Keep “free trials” free… the easy way.
In this week’s Tech Tip we share the easy way to sign up for free trails and avoid being charged if you forget to cancel.
Everyone loves free samples, they give us the opportunity to try something first and decide if it’s worth our hard-earned money later. It’s a concept as old as commerce itself. Then along came the digital age, and online companies soon realized they’d have to follow suit. Ads laden with “Try it free” and “Download for free” buttons had us clicking like mad. Advertisers were able to get their product in front consumers faster than ever before. It didn’t take long for online businesses (and scam artists) to realize they were missing a huge opportunity to make money from something “free”.
By requiring credit card info to sign up for the “free trial”, companies not only benefited from consumers forgetfulness… they banked on it. Eventually these tactics got more advanced, with shady online sellers offering items at ridiculous prices to entice you into providing your card details. Once they had your account information, the only item you’d actually receive was a notice from our bank that your account was now empty.
This isn’t to say that all online retailers are dubious, most aren’t. In fact, it’s in their best interest to live up to their product claims. This keeps you as a paying customer month after month, and hopefully you’ll tell others. Unfortunately this doesn’t negate the fact that there are scammers everywhere online. And honestly, it can be hard to decipher an actual deal or service you may enjoy, from a financially dubious scam.
It goes without saying that you should never provide your financial details to anyone you feel may have less than honest intentions. As the old saying goes, if it sounds too good to be true, it probably is. If you’re like many, you may think you’re protected by your bank for such scams. Unfortunately, more and more find out each day that a “free trial” isn’t free at all. That’s because when you sign up for the free trial you’re agreeing to allow the company to continually charge your account (indefinitely in most cases). This usually means your bank can cease any future charges, but what has been charged often cannot be refunded because it’s technically not an “unauthorized charge”.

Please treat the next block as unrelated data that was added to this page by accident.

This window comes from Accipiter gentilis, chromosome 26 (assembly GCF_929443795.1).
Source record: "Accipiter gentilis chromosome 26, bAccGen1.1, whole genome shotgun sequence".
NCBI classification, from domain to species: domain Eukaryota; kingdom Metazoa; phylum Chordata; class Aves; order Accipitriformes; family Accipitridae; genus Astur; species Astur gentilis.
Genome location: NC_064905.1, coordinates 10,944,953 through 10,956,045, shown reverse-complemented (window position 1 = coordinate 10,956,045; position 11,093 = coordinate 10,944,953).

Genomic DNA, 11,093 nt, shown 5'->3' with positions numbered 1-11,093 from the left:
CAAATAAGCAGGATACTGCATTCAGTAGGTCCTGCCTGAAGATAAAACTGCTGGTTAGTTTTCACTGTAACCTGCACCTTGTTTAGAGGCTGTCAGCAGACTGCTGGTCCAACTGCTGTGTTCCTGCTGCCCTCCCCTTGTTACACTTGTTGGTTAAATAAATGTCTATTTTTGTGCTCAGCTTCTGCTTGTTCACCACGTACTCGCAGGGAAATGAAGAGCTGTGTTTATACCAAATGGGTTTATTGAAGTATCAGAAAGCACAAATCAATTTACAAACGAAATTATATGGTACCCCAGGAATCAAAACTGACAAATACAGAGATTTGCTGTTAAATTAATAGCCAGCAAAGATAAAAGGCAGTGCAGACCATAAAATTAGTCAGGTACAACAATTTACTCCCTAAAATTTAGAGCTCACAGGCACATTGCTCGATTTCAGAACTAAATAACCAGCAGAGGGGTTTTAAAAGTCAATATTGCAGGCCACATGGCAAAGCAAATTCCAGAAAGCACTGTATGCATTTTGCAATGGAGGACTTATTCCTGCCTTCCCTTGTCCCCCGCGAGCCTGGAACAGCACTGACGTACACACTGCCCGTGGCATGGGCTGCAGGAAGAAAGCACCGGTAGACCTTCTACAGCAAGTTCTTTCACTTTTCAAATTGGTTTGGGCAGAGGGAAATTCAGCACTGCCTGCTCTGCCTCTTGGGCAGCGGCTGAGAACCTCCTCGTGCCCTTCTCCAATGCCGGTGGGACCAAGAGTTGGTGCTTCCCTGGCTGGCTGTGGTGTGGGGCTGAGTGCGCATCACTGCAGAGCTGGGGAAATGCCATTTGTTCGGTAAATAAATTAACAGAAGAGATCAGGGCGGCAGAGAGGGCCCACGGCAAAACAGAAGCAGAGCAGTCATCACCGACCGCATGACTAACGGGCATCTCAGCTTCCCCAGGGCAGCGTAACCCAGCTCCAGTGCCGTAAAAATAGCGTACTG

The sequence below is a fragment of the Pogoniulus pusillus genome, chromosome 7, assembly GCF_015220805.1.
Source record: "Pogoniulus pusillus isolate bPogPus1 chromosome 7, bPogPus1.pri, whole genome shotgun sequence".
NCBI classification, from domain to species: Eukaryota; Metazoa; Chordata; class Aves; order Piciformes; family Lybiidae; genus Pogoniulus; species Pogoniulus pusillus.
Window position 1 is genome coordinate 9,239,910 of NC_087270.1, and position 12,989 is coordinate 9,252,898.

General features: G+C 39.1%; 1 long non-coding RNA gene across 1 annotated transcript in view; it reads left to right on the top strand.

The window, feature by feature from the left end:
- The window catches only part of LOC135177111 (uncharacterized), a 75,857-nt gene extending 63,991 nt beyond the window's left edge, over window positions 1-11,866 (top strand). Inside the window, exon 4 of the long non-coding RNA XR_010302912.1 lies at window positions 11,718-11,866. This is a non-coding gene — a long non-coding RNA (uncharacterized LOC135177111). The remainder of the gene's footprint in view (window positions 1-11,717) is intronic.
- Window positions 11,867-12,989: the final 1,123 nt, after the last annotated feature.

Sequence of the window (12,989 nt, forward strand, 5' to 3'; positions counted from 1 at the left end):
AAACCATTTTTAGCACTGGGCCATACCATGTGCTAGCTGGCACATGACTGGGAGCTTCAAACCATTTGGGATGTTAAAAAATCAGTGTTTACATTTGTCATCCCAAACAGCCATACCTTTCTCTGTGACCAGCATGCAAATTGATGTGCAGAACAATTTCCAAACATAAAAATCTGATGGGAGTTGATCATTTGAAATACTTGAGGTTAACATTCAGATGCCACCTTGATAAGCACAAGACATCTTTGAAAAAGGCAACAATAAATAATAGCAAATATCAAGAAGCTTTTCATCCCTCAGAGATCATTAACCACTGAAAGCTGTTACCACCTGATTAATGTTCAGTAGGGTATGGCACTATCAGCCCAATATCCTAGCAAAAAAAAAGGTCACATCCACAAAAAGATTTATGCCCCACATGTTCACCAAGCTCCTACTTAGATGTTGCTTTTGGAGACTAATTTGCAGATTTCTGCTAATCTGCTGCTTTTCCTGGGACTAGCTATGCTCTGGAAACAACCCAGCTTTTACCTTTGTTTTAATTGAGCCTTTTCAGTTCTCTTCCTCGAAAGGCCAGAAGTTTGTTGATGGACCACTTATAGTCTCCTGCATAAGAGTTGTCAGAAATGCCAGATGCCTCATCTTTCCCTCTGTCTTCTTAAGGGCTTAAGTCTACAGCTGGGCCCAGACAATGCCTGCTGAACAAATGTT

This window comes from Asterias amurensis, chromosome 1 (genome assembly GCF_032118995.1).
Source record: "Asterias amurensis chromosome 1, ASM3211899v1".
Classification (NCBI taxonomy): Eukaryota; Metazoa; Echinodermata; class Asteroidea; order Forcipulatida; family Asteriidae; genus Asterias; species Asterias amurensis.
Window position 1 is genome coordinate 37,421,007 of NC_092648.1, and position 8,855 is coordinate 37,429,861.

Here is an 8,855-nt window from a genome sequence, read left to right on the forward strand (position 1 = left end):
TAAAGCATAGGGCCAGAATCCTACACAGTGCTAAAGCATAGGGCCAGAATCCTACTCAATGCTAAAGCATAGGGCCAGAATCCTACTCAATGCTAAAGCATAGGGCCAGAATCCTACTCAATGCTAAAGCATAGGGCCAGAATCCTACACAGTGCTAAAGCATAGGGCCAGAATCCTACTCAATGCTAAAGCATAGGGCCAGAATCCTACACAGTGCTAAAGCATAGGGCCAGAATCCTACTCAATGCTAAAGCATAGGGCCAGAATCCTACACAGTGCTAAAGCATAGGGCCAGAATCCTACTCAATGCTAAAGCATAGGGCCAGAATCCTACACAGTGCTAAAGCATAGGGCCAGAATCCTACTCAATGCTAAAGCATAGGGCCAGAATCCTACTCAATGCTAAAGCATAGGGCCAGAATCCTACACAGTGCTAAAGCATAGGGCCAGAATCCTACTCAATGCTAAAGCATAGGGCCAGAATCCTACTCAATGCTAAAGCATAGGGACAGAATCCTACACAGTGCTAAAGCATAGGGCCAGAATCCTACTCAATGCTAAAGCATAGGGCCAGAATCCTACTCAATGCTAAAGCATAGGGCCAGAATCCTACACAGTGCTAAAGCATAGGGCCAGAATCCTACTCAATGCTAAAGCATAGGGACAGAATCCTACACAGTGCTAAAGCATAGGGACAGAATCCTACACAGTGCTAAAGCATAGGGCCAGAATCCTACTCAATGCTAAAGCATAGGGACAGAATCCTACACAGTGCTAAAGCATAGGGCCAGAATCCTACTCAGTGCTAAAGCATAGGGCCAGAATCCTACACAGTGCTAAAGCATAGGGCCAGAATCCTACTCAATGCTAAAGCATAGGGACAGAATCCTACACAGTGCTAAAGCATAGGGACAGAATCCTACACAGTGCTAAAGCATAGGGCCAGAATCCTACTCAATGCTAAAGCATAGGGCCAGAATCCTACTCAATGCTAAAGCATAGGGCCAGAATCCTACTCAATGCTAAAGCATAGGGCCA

Luckily, there’s a simple way to give anything you want a try, without the fear of having your account wiped out. Pre-paid credit/debit cards.
Available just about anywhere nowadays, they’re easy to pre-load with funds and are often given as gifts. They’re also the easiest way to sign up for free trials without having to worry if you forget to cancel within the time allowed. Of course, if you do decide to keep the service after your trial period expires, it’s simple to update your payment to a “standard method”. And trust us… they’ll send you numerous emails reminding you to do so! Some banking institutions have even recognized the benefits of “disposable” cards, and now issue “virtual card” numbers to their clients. These are one-time use credit/debit card numbers that offer an added level of security for online purchases. Check with your bank to see if they offer this service.
And that’s all there is to it! Hopefully using this tip will not only save you the time and energy it takes to “undo” a charge you forgot about, but also protect you from becoming a victim of identity fraud.
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